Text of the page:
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Transradial Coronary Angiogram in a Sitting Position

Konstantinos Marmagkiolis, MD, MBA1;  Mehmet Cilingiroglu, MD2;  Cindy L. Grines, MD3

Konstantinos Marmagkiolis, MD, MBA1;  Mehmet Cilingiroglu, MD2;  Cindy L. Grines, MD3

J INVASIVE CARDIOL 2017;29(8):E88-E89.

Key words: angiography, supine position, sitting position

Transradial coronary angiography has significantly increased in the United States over the last decade. From 1.2% of the total coronary angiograms in 2007 and over 16% in 2012, today most modern cardiac catheterization labs perform the majority of their cases transradially.1 They are associated with improved quality of life after the procedure and reduced hospital costs.2 Radial access has been successfully used in acute coronary syndromes (ACS), complex coronary and chronic total occlusion (CTO) interventions, peripheral upper-extremity and lower-extremity arterial procedures, renal, visceral, carotid and neurointerventions, and as a secondary access for transcatheter aortic valve replacement (TAVR).3 In ACS patients, transradial interventions have been associated with reduced mortality, major bleeding, major adverse cardiac events, and length of hospitalization, with similar procedural success rates.4 Transfemoral and transradial coronary angiograms are traditionally performed with the patient lying in the supine position; however, it is not uncommon to raise the head of the patient up to 30° in cases of severe back pain or shortness of breath. When the patient is unable to lie down despite analgesia and conscious sedation, general anesthesia may be recommended.

Case Presentation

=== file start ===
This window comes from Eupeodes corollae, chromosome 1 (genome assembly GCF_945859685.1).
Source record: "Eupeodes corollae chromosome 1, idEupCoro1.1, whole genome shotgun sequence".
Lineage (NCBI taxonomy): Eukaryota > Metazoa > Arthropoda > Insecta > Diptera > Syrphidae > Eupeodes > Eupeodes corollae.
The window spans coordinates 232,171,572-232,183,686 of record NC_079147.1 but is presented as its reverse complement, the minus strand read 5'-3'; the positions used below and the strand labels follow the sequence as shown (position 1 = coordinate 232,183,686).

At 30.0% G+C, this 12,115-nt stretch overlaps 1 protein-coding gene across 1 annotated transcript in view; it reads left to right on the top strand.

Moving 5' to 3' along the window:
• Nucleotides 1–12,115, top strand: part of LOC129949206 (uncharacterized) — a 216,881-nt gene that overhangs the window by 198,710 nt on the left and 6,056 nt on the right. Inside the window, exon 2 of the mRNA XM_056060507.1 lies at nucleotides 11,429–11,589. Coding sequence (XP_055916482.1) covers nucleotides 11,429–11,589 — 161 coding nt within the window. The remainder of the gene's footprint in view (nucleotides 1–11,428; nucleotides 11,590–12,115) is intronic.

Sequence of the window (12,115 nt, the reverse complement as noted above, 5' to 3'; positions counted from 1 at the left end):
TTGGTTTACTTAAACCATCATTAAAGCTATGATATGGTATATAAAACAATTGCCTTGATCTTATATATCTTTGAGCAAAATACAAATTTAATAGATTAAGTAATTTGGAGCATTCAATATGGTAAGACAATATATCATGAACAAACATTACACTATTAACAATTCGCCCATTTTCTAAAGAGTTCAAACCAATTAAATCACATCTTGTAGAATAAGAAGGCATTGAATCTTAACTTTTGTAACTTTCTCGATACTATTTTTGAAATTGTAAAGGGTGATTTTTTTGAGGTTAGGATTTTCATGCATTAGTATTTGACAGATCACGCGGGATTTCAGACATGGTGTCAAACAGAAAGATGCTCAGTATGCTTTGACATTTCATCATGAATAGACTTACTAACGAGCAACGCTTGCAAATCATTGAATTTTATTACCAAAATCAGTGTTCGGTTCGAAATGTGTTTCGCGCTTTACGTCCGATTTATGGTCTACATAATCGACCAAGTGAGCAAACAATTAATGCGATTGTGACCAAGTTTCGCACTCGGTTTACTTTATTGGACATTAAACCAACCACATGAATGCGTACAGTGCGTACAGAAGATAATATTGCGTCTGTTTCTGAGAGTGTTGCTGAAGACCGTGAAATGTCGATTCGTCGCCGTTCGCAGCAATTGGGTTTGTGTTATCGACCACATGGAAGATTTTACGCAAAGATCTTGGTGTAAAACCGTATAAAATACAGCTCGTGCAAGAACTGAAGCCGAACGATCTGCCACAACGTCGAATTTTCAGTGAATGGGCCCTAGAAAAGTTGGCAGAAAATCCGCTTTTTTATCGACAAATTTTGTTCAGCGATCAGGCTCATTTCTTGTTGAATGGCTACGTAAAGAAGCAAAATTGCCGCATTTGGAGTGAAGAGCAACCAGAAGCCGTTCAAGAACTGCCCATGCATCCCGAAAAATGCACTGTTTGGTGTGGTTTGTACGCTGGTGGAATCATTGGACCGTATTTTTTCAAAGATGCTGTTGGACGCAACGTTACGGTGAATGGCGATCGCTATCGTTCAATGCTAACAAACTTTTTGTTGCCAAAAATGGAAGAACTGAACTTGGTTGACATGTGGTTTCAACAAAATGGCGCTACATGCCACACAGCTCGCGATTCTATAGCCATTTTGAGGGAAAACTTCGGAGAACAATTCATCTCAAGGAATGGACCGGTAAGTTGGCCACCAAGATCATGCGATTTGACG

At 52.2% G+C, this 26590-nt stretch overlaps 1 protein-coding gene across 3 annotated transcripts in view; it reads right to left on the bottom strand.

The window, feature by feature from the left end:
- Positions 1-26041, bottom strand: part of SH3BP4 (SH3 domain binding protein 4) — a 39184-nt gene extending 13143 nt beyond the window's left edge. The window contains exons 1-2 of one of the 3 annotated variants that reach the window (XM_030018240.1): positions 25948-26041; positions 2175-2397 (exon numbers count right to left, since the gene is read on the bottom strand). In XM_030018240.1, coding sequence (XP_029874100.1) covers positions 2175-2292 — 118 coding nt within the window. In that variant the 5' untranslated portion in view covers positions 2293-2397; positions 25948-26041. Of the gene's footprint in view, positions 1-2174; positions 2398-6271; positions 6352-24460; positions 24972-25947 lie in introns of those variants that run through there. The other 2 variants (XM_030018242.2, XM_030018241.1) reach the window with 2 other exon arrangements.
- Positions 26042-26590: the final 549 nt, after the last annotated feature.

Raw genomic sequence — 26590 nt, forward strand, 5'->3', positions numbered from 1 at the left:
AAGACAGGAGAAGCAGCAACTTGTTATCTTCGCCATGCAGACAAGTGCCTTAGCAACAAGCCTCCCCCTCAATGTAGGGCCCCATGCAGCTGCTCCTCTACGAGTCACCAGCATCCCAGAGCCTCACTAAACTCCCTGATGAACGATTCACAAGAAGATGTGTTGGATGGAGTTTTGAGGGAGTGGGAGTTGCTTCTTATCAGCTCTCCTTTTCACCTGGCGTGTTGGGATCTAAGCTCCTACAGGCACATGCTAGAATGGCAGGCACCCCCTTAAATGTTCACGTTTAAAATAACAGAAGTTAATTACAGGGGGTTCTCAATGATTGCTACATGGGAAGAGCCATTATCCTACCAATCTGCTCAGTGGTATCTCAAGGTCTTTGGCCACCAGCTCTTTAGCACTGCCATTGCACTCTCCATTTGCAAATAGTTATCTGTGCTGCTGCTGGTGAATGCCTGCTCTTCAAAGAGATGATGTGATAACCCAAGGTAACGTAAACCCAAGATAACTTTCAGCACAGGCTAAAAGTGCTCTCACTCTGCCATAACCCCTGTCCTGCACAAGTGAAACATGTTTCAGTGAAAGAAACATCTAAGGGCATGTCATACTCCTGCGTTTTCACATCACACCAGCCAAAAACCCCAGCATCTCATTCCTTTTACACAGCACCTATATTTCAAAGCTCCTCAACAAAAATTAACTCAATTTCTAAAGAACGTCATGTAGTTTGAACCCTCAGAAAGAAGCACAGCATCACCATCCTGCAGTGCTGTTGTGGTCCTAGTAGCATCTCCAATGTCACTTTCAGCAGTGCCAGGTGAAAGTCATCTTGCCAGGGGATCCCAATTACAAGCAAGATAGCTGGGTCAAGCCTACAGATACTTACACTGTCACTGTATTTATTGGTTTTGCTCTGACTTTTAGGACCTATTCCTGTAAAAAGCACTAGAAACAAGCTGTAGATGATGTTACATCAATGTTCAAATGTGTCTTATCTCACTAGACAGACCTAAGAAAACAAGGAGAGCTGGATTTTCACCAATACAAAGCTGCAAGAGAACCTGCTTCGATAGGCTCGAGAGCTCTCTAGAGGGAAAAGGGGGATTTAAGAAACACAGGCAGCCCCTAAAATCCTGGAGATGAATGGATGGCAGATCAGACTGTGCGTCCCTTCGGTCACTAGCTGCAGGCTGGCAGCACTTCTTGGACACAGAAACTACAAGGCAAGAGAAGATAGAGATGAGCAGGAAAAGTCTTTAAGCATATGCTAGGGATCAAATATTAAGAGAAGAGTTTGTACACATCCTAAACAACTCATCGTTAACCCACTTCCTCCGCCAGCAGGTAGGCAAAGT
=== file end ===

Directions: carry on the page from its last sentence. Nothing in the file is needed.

A 73-year-old gentleman was seen in our clinic with worsening shortness of breath, orthopnea, and paroxysmal nocturnal dyspnea. His past medical history included coronary artery disease post myocardial infarction in 2002 and stent placement in the proximal left anterior descending artery, an ascending thoracic aortic aneurysm of 47 mm under annual follow-up with thoracic surgery, a new-onset atrial fibrillation with controlled ventricular response, morbid obesity (body mass index, 34 kg/m2), hypertension, severe chronic obstructive pulmonary disease on continuous nasal oxygen at 3 L, prostate cancer post radiation, and severe osteoarthritis of the spine. His echocardiogram showed a dilated left ventricle of 61 mm in diameter, and dyskinesis of the mid and apical inferoseptal and inferior walls with an estimated ejection fraction (EF) of 35%-40%, which was significantly decreased compared with his previous echocardiogram in 2012 (EF, 60%). The right ventricular size was normal, as was the right ventricular systolic pressure (24 mm Hg). The patient was placed on appropriate medical therapy and referred for an outpatient coronary angiography with the indication of “newly recognized LV systolic dysfunction of unknown etiology.”5